This piece was originally published in the February 2022 issue of Policy & Practice magazine.
For child welfare leaders, the phrase “workforce capacity” often connotes efforts to improve caseload allocation or caseworker training with an eye toward greater efficiency. The trouble is, child welfare isn’t a system that should make cost savings its goal. Child welfare is a system that needs to focus on enabling better results for the families and children it supports.
In child welfare, arguably the most important aspect of “workforce capacity” is our collective ability to bring empathy, demonstrate compassion and deliver support to all families and children. Historically, our country has not performed well against that metric. Race bias in our work is a demographic fact, and a focus on efficiency improvements will do little or nothing to change that. How can we do the work of eradicating bias and driving racial equity without increasing risks to families and kids? I believe part of the answer is technology tools designed specifically for this purpose.
Virtual reality (VR), which lets caseworkers practice in a realistic way, is one with the greatest potential. Unlike simulation rooms, VR scenarios enable dynamic interactions and a highly personal user experience. When wearing a VR headset, each caseworker is immersed — and on their own — with the people in the virtual environment. Once headsets are off, participants come together as a group to reflect on and learn from their experiences.
Child welfare leaders who are using VR for recruiting, onboarding and training are seeing results in the form of lower turnover. But how might we use this tool in the fight for racial equity?
What can Tory teach us?
Tory is a 13-year-old boy who lives only in virtual reality. Tory identifies as gay, which is creating conflict with his dad, Ben. There may have been some violence between them. Adding to the challenges is Tory’s mom, Cynthia, who is very dysfunctional. While Tory and his family are virtual, their circumstances — and complicated home life — mirror what many experience in real life.
While in the VR headset, the user becomes absorbed in the many facets of Tory’s world. Throughout the scenario, the user chooses from three possible questions to learn more about Tory and his parents. For example, you have a chance to ask Cynthia about her relationship with Ben. You could pose the question as “How’s your relationship with Ben?” or “Is Ben a good husband?” Or you could inquire, “Is Ben Tory’s father?”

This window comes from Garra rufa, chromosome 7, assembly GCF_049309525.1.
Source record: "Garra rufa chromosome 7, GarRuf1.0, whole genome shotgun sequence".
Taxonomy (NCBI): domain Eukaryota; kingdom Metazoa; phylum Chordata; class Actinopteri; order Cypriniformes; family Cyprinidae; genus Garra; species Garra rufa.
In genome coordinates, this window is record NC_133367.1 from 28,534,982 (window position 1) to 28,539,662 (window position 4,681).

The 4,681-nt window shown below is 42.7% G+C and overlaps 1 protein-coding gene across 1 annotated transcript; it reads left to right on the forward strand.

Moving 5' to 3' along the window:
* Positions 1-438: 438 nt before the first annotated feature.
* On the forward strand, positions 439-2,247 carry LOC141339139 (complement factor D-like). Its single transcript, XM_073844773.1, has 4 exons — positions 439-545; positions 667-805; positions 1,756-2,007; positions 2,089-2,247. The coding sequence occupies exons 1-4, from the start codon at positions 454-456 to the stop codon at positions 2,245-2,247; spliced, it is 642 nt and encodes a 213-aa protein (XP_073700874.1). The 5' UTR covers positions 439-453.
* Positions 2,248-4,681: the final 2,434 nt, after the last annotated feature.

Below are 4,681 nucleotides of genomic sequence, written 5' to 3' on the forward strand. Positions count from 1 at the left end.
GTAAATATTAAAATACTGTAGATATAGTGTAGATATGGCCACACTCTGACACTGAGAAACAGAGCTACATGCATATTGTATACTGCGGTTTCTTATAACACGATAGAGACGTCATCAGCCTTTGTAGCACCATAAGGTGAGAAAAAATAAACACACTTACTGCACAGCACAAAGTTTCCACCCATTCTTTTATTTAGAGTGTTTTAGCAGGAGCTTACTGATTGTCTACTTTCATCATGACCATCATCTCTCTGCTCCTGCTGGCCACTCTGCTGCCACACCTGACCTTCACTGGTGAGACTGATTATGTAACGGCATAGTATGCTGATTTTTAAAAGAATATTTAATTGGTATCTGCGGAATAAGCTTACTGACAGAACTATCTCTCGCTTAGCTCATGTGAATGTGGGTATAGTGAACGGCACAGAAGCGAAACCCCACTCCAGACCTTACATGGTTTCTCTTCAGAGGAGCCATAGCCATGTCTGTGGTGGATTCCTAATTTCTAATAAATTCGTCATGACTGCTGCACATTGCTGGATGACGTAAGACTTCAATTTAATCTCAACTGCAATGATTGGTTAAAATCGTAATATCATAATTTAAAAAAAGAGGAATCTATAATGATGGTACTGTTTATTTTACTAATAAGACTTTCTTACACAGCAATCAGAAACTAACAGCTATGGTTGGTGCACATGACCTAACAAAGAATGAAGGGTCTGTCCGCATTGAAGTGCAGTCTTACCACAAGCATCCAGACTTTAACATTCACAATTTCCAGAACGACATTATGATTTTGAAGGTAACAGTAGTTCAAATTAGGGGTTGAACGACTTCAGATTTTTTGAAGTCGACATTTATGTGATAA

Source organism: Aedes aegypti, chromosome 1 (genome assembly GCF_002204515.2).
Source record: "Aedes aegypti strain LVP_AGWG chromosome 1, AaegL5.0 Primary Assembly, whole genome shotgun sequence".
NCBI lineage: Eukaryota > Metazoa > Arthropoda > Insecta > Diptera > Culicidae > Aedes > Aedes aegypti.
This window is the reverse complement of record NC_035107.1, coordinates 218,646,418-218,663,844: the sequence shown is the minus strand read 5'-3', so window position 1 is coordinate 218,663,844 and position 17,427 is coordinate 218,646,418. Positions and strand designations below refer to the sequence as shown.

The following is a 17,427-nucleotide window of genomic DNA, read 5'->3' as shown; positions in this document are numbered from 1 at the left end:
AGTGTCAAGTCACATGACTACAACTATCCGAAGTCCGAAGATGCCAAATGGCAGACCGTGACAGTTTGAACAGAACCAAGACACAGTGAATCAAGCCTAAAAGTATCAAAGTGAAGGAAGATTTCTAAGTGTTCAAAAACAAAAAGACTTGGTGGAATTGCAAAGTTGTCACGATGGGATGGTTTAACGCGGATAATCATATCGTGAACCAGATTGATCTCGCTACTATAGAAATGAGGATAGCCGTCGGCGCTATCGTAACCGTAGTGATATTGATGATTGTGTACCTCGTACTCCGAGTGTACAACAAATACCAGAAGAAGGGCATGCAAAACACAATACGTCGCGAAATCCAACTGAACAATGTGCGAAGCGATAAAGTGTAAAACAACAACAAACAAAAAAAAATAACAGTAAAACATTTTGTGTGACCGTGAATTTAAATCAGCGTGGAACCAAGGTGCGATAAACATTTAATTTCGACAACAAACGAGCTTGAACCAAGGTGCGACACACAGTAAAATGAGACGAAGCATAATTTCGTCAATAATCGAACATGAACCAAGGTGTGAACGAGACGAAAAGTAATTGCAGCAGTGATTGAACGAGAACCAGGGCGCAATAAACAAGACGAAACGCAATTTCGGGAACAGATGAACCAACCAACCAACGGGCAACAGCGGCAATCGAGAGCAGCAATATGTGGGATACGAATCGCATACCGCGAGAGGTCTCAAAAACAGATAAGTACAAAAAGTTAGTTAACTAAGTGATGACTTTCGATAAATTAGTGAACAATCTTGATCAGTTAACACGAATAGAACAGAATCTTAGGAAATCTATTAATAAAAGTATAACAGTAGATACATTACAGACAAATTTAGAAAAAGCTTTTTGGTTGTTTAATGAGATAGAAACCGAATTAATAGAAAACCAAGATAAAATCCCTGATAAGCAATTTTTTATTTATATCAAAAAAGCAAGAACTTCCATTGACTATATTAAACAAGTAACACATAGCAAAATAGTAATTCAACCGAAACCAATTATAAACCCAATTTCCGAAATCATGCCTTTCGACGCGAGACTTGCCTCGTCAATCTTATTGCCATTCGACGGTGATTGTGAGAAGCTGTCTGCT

Interact with a teen and his family to assess if the home is safe for him. Would their race change your assessment?
At the end of the experience with Tory and his family, users come together to talk through a set of survey questions. Using a scale of one to 10, each participant responds to questions, such as “How angry did you find Cynthia?” and “How threatening did you find Ben?” Only after completing the survey do participants learn there was not one family but two. They have the same names. They live in the same house. They wear the same clothes. And they deliver the same lines.
There's a single difference: one family is Black. The other is white.
These seminars are powerful, eye-opening experiences for participants, and early findings reflect the literature on race bias. For example, users have been more likely to say they see Cynthia as capable of handling the situation when she is Black. That may suggest a greater likelihood of sending help to the white family. Since the scenario provides no income data, users must assess the family’s economic situation based solely on what they see. Even though that’s identical in both versions, users have been more apt to view the white family as poor and the black family as middle class.
Beyond the self-reported scores are the choices users made as they interacted with the family. Each of the sets of three questions includes one that is empathetic (“How’s your relationship with Ben?”); one that is a slight microaggression (“Is Ben a good husband?”); and one that is a high microaggression (“Is Ben Tory’s father?”). A score is generated based on which questions a user chooses to ask. More empathetic behavior yields a higher score.
To be sure, this “empathy score” can be valuable insight for that individual. It’s even more valuable when we look at average scores across wide swaths of users. Among users of all demographic groups, the average empathy score is 17 when talking with the white family. With the Black family, the average is about 10. In other words, in the headset, the Black family is receiving almost half as much empathy. That should give everyone pause — and prompt us to change our mindsets and behaviors.
This tool is not designed to shame or blame or indict anyone. Rather, it's designed to invite all of us into a reflective space where we can begin to design behavior change around this particularly challenging issue.
Achieving race equity will take more than an extra course or a special committee. It is everyone’s job all day, every day, in everything we do. Let’s work together to build capacity for deep and enduring change.